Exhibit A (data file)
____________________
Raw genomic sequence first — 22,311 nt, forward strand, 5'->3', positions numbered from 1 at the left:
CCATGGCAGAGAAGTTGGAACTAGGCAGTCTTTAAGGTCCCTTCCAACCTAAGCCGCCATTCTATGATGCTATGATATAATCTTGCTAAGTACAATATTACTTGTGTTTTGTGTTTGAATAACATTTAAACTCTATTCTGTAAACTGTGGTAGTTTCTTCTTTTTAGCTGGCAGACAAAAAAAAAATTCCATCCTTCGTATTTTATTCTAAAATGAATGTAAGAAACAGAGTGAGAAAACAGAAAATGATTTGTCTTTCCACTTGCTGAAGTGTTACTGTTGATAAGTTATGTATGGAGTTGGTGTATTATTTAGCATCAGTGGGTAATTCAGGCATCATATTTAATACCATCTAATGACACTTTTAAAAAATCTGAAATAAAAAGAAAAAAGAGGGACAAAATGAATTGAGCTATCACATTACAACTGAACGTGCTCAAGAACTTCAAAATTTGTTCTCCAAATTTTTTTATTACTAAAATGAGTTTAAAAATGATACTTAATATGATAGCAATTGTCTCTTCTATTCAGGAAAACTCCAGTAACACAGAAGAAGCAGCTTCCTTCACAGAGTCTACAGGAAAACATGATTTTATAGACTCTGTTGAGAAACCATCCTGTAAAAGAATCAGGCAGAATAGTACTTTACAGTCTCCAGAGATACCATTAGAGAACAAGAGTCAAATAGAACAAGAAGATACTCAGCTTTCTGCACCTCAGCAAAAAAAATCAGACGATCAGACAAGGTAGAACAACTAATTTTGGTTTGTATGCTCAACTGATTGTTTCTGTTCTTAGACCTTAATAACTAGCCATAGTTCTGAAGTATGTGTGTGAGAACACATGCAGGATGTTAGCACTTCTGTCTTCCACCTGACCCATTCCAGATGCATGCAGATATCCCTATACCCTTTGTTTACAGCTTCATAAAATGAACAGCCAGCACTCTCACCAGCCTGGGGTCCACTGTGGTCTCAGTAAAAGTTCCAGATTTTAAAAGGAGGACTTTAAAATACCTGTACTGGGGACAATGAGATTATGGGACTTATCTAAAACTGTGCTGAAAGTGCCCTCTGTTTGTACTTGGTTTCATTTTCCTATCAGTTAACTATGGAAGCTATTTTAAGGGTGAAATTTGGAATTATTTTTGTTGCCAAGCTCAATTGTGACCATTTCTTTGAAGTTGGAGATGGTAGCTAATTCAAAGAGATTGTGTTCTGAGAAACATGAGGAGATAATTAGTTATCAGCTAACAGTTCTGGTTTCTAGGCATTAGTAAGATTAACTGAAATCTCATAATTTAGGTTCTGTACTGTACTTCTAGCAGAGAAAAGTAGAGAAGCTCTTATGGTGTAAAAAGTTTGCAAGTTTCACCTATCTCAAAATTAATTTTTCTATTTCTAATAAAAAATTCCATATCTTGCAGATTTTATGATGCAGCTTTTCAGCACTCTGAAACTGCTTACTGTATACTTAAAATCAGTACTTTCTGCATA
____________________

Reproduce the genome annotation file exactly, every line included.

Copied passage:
Raw genomic sequence first — 22,311 nt, forward strand, 5'->3', positions numbered from 1 at the left:
CCATGGCAGAGAAGTTGGAACTAGGCAGTCTTTAAGGTCCCTTCCAACCTAAGCCGCCATTCTATGATGCTATGATATAATCTTGCTAAGTACAATATTACTTGTGTTTTGTGTTTGAATAACATTTAAACTCTATTCTGTAAACTGTGGTAGTTTCTTCTTTTTAGCTGGCAGACAAAAAAAAAATTCCATCCTTCGTATTTTATTCTAAAATGAATGTAAGAAACAGAGTGAGAAAACAGAAAATGATTTGTCTTTCCACTTGCTGAAGTGTTACTGTTGATAAGTTATGTATGGAGTTGGTGTATTATTTAGCATCAGTGGGTAATTCAGGCATCATATTTAATACCATCTAATGACACTTTTAAAAAATCTGAAATAAAAAGAAAAAAGAGGGACAAAATGAATTGAGCTATCACATTACAACTGAACGTGCTCAAGAACTTCAAAATTTGTTCTCCAAATTTTTTTATTACTAAAATGAGTTTAAAAATGATACTTAATATGATAGCAATTGTCTCTTCTATTCAGGAAAACTCCAGTAACACAGAAGAAGCAGCTTCCTTCACAGAGTCTACAGGAAAACATGATTTTATAGACTCTGTTGAGAAACCATCCTGTAAAAGAATCAGGCAGAATAGTACTTTACAGTCTCCAGAGATACCATTAGAGAACAAGAGTCAAATAGAACAAGAAGATACTCAGCTTTCTGCACCTCAGCAAAAAAAATCAGACGATCAGACAAGGTAGAACAACTAATTTTGGTTTGTATGCTCAACTGATTGTTTCTGTTCTTAGACCTTAATAACTAGCCATAGTTCTGAAGTATGTGTGTGAGAACACATGCAGGATGTTAGCACTTCTGTCTTCCACCTGACCCATTCCAGATGCATGCAGATATCCCTATACCCTTTGTTTACAGCTTCATAAAATGAACAGCCAGCACTCTCACCAGCCTGGGGTCCACTGTGGTCTCAGTAAAAGTTCCAGATTTTAAAAGGAGGACTTTAAAATACCTGTACTGGGGACAATGAGATTATGGGACTTATCTAAAACTGTGCTGAAAGTGCCCTCTGTTTGTACTTGGTTTCATTTTCCTATCAGTTAACTATGGAAGCTATTTTAAGGGTGAAATTTGGAATTATTTTTGTTGCCAAGCTCAATTGTGACCATTTCTTTGAAGTTGGAGATGGTAGCTAATTCAAAGAGATTGTGTTCTGAGAAACATGAGGAGATAATTAGTTATCAGCTAACAGTTCTGGTTTCTAGGCATTAGTAAGATTAACTGAAATCTCATAATTTAGGTTCTGTACTGTACTTCTAGCAGAGAAAAGTAGAGAAGCTCTTATGGTGTAAAAAGTTTGCAAGTTTCACCTATCTCAAAATTAATTTTTCTATTTCTAATAAAAAATTCCATATCTTGCAGATTTTATGATGCAGCTTTTCAGCACTCTGAAACTGCTTACTGTATACTTAAAATCAGTACTTTCTGCATA